In the last three decades, the legislation on the inclusion of disability has led to an increase in the enrolment of students with disabilities in higher education. However, barriers to the full participation of students remain. In the latest article co-authored by Mario Biggeri, Disability in higher education: assessing student’s capabilities in two Italian universities using structured focus group discussion (Studies on Higher Education, 2019), researchers draw on the Capability Approach to analyse the experiences of students with disabilities to assess their capabilities in academic life.
Since the 1950s, international organizations have been increasingly promoting educational settings that are equal and open to diversity. These positions, expressed in UN Convention on the Rights of Persons with Disabilities, have been recently reaffirmed in the 2030 Agenda for Sustainable Development. Thus, like other European countries, Italy sought to design and implement legislation that focuses on the inclusion of students with disabilities in higher education.
Even if the protection of the right to a university education for students with disabilities is recognised and most universities provide students with support services, studies continue to show that people with disabilities encounter difficulties in academic settings. The challenges that they face include architectural barriers – despite improvements in physical infrastructure; while other studies highlight obstacles related to teaching, learning, and assessment. Especially when it comes to lectures and classes, coursework and exams who survey both disabled and non-disabled students, evidence suggests the experience of students with disabilities is greater in terms of the amount of time required for coursework, note taking and reading course material. Interestingly, however, many of the challenges that characterise the academic experience of students with disabilities are also shared by those without impairments.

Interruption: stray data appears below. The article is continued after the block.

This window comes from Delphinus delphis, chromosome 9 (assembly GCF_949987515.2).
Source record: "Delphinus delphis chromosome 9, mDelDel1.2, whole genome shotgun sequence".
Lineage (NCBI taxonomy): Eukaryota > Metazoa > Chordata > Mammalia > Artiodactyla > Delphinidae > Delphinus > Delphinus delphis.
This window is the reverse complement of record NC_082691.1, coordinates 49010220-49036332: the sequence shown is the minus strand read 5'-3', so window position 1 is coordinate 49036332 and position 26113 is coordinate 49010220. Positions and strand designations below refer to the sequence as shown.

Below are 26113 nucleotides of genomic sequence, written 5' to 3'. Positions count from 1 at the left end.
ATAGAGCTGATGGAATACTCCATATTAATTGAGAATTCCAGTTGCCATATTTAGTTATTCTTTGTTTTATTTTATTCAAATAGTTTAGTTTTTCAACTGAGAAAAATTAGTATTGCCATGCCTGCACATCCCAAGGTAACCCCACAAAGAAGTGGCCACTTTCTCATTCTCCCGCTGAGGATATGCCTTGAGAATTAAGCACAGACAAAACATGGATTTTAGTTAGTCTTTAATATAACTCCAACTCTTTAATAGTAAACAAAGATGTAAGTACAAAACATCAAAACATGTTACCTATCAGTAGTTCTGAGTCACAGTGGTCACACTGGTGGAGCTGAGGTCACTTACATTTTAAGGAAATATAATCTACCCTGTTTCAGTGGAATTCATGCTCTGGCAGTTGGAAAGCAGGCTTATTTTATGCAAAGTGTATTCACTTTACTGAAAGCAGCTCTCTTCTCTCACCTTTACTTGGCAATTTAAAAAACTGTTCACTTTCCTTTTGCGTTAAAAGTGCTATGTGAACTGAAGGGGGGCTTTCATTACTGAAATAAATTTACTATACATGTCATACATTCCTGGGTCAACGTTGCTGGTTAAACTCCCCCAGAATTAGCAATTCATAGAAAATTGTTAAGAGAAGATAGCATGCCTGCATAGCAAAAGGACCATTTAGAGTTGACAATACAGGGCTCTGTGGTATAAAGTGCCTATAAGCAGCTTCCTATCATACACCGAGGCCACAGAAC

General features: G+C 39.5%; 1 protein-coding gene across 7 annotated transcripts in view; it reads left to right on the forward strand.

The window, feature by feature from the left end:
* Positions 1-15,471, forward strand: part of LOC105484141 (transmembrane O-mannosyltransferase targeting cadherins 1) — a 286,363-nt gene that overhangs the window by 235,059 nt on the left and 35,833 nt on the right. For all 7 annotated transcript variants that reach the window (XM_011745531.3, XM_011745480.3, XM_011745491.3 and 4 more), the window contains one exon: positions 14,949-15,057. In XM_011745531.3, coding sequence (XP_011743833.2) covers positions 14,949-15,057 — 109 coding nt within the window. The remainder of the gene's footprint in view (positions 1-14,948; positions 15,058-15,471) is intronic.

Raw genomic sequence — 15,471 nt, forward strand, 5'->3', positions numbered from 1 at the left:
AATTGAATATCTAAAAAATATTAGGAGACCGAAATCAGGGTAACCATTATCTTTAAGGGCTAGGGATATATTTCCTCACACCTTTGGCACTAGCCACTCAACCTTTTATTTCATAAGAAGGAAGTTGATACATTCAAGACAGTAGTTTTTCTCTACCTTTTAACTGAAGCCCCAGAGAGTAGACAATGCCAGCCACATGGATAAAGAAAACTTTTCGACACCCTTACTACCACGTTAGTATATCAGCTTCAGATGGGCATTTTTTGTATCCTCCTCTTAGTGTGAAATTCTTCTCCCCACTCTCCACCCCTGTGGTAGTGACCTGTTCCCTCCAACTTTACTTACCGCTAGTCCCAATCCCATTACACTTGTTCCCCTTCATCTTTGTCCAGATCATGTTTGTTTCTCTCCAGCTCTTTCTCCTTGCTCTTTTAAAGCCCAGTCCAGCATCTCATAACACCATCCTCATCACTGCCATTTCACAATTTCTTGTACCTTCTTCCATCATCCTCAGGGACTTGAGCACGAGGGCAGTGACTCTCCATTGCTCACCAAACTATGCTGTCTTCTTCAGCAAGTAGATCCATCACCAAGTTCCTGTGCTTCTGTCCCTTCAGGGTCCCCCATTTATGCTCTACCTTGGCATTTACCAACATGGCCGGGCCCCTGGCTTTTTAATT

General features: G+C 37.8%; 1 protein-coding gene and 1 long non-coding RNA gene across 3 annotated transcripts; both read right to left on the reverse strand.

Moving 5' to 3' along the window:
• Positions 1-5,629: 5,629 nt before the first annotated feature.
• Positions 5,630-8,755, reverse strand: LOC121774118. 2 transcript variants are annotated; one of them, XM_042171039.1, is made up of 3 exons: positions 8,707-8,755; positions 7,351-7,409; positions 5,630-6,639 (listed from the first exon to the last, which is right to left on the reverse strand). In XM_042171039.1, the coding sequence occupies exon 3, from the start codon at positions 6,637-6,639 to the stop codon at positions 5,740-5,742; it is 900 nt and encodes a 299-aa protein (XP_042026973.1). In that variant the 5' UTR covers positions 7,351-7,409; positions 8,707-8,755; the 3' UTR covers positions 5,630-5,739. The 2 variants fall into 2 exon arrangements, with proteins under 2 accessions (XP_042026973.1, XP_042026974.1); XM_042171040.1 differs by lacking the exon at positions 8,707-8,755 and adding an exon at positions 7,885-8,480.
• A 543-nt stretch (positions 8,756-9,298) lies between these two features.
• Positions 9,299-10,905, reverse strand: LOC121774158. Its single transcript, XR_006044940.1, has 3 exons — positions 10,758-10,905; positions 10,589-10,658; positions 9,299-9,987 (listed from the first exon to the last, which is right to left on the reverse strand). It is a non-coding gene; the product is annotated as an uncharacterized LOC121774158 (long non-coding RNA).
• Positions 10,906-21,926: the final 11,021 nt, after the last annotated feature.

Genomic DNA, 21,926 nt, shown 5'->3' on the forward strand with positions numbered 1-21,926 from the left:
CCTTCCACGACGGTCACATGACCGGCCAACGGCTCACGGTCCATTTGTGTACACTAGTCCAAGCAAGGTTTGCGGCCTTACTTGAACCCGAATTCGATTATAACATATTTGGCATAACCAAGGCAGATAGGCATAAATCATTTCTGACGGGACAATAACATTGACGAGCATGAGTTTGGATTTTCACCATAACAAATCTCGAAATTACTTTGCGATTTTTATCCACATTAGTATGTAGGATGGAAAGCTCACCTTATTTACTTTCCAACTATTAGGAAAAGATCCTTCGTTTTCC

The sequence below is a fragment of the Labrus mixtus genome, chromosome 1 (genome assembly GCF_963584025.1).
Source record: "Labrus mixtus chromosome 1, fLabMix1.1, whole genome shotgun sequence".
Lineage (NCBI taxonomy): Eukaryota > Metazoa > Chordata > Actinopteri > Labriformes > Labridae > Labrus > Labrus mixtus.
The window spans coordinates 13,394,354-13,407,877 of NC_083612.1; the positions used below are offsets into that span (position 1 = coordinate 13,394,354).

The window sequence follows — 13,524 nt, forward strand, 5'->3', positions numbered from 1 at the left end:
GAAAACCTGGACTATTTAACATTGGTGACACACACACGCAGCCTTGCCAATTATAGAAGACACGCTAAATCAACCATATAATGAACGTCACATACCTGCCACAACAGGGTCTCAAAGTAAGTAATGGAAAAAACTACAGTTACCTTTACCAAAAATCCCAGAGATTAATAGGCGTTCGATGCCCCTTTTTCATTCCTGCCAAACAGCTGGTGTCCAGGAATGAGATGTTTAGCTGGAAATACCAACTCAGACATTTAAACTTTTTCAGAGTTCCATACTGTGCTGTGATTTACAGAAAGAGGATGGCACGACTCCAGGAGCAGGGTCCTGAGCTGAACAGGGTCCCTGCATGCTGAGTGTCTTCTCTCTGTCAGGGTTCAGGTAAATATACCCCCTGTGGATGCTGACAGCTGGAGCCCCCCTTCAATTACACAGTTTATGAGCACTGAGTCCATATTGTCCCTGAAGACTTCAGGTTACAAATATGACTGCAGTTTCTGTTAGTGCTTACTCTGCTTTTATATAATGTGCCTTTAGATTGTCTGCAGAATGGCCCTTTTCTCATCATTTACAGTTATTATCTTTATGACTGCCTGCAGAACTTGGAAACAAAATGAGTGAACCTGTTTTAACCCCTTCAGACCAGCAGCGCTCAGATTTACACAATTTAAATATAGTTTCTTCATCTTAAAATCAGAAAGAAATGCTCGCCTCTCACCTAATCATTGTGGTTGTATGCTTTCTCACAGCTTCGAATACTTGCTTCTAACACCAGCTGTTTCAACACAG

In this study, thus, authors have adopted participatory methods, in particular structured focus group discussions (SFGDs), and put them into practice to assess the capabilities (such as the ability to access the classroom, learn or socialise with peers) of students with disabilities in the Italian context.
Few studies have investigated the experiences of students with disabilities in Italy while considering their perspective. Researchers have therefore involved in different SFGDs fifty students from two different universities Padua and Turin which have a long tradition of providing services and accommodations to students with disabilities.
Two major findings emerged from the data. First the essential value, in the experience of the students, of being able to use educational spaces, move around off campus and socialise with others; and, second, the tendency of capability achievements to vary according to context and type of disability, especially for students with visual disabilities, who experience relatively lower levels of mobility and respect.